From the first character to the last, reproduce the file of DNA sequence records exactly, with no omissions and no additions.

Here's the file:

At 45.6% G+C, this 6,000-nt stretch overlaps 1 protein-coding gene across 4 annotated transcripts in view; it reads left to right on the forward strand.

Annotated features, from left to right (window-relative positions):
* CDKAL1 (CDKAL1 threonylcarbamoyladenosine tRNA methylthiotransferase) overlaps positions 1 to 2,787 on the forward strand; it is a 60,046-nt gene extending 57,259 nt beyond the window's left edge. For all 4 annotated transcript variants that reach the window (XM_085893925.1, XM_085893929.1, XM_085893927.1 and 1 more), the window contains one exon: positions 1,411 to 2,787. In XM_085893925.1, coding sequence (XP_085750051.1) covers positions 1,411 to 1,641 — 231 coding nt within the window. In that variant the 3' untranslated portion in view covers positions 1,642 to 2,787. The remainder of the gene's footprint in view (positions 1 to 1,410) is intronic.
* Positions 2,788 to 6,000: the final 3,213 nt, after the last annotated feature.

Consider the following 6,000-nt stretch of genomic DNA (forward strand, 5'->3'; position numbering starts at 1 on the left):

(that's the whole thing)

At 45.6% G+C, this 6,000-nt stretch overlaps 1 protein-coding gene across 4 annotated transcripts in view; it reads left to right on the forward strand.

Annotated features, from left to right (window-relative positions):
* CDKAL1 (CDKAL1 threonylcarbamoyladenosine tRNA methylthiotransferase) overlaps positions 1 to 2,787 on the forward strand; it is a 60,046-nt gene extending 57,259 nt beyond the window's left edge. For all 4 annotated transcript variants that reach the window (XM_085893925.1, XM_085893929.1, XM_085893927.1 and 1 more), the window contains one exon: positions 1,411 to 2,787. In XM_085893925.1, coding sequence (XP_085750051.1) covers positions 1,411 to 1,641 — 231 coding nt within the window. In that variant the 3' untranslated portion in view covers positions 1,642 to 2,787. The remainder of the gene's footprint in view (positions 1 to 1,410) is intronic.
* Positions 2,788 to 6,000: the final 3,213 nt, after the last annotated feature.

Consider the following 6,000-nt stretch of genomic DNA (forward strand, 5'->3'; position numbering starts at 1 on the left):